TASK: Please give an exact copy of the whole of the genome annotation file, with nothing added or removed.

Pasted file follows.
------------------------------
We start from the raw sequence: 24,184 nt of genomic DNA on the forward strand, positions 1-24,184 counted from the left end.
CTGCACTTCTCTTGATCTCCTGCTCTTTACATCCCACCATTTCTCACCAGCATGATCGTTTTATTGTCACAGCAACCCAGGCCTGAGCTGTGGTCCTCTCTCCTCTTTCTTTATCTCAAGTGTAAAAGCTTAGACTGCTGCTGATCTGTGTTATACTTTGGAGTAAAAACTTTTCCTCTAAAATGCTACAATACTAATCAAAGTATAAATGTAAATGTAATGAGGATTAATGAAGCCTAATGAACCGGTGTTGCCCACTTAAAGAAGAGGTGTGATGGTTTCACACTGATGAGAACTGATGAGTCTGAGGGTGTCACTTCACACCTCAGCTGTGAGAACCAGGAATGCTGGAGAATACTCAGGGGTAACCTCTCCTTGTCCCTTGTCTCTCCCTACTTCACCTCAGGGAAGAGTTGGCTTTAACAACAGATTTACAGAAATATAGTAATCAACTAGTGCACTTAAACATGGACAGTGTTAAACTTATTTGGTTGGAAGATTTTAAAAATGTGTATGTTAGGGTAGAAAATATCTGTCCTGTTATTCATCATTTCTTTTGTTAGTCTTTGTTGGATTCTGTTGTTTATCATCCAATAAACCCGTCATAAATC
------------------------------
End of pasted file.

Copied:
We start from the raw sequence: 24,184 nt of genomic DNA on the forward strand, positions 1-24,184 counted from the left end.
CTGCACTTCTCTTGATCTCCTGCTCTTTACATCCCACCATTTCTCACCAGCATGATCGTTTTATTGTCACAGCAACCCAGGCCTGAGCTGTGGTCCTCTCTCCTCTTTCTTTATCTCAAGTGTAAAAGCTTAGACTGCTGCTGATCTGTGTTATACTTTGGAGTAAAAACTTTTCCTCTAAAATGCTACAATACTAATCAAAGTATAAATGTAAATGTAATGAGGATTAATGAAGCCTAATGAACCGGTGTTGCCCACTTAAAGAAGAGGTGTGATGGTTTCACACTGATGAGAACTGATGAGTCTGAGGGTGTCACTTCACACCTCAGCTGTGAGAACCAGGAATGCTGGAGAATACTCAGGGGTAACCTCTCCTTGTCCCTTGTCTCTCCCTACTTCACCTCAGGGAAGAGTTGGCTTTAACAACAGATTTACAGAAATATAGTAATCAACTAGTGCACTTAAACATGGACAGTGTTAAACTTATTTGGTTGGAAGATTTTAAAAATGTGTATGTTAGGGTAGAAAATATCTGTCCTGTTATTCATCATTTCTTTTGTTAGTCTTTGTTGGATTCTGTTGTTTATCATCCAATAAACCCGTCATAAATC